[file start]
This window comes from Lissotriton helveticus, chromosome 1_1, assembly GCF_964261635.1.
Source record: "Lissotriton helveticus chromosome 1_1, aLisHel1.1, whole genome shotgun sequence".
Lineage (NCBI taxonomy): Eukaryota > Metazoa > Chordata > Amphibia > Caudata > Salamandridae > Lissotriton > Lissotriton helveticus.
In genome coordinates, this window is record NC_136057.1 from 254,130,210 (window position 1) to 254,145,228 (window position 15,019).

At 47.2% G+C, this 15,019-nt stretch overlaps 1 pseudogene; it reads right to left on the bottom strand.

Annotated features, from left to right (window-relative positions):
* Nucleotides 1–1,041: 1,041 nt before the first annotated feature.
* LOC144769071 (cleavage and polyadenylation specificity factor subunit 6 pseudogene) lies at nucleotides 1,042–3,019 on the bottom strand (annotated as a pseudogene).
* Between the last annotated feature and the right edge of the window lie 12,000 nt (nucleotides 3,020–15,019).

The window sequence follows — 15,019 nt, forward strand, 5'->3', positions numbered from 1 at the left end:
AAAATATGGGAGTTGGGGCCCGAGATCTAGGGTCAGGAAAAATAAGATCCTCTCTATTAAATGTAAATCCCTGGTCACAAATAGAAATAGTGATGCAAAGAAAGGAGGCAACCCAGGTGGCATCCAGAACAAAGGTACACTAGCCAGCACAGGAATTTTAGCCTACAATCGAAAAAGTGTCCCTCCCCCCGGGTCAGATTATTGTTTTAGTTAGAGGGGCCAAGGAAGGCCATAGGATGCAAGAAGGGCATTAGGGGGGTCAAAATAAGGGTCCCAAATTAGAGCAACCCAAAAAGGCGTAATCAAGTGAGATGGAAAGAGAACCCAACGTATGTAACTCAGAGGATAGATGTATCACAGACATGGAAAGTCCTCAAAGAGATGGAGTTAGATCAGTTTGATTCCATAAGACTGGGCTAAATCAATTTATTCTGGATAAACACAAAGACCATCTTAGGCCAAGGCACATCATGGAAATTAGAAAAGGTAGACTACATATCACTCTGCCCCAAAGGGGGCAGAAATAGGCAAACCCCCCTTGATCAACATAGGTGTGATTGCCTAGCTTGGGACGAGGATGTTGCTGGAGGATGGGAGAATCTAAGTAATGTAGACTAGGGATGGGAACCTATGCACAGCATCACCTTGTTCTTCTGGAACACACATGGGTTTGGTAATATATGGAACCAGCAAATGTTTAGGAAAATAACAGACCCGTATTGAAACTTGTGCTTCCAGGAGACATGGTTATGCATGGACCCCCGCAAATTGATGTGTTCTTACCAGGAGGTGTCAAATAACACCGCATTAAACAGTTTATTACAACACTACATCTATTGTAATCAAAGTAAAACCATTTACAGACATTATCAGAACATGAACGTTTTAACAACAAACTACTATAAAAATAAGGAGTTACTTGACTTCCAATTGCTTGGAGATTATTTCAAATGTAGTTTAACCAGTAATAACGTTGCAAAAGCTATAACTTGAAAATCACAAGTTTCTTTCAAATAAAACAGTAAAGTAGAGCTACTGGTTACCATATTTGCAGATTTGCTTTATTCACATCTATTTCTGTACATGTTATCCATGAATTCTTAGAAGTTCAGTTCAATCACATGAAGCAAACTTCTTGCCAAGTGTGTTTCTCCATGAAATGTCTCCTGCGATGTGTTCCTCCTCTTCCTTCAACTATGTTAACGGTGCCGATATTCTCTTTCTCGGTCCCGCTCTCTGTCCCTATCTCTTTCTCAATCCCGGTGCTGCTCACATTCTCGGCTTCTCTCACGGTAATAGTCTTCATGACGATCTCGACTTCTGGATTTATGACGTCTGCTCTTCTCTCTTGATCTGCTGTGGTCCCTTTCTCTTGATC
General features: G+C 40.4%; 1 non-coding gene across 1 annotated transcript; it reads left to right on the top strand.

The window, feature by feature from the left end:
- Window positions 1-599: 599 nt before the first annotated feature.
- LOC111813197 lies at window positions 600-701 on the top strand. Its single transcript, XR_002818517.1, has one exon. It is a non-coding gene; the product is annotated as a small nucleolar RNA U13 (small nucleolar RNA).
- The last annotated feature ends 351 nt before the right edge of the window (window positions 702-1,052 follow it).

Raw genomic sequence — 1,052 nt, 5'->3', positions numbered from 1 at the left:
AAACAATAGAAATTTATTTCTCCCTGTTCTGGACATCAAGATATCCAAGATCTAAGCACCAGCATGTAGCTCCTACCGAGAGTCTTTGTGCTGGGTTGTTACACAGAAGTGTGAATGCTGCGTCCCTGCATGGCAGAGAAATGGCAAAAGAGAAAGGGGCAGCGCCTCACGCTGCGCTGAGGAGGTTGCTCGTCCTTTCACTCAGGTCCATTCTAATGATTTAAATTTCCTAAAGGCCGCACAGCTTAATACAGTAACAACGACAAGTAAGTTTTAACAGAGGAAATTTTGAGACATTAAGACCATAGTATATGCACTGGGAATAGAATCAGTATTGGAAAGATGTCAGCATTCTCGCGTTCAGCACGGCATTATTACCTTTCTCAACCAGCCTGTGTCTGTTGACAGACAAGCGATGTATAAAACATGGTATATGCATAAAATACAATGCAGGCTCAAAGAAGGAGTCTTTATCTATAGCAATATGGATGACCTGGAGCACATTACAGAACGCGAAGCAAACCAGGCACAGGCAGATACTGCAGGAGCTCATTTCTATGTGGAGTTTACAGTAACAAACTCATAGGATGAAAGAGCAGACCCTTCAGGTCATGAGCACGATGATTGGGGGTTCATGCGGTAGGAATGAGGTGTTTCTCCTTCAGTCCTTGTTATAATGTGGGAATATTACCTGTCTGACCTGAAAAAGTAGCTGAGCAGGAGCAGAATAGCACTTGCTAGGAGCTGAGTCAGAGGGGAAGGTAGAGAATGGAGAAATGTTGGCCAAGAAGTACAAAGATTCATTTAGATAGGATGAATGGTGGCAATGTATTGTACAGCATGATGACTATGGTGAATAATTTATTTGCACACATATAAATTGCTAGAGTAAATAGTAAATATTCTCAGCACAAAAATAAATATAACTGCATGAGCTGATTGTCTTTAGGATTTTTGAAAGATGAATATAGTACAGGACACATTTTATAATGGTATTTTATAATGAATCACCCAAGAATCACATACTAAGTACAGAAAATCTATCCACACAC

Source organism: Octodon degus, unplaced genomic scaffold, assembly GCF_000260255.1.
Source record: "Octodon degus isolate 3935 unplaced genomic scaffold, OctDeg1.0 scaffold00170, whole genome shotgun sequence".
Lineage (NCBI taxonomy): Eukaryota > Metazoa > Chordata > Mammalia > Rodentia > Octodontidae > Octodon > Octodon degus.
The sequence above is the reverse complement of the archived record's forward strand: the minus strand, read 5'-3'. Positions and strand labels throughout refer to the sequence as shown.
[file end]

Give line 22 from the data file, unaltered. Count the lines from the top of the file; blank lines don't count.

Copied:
The sequence above is the reverse complement of the archived record's forward strand: the minus strand, read 5'-3'. Positions and strand labels throughout refer to the sequence as shown.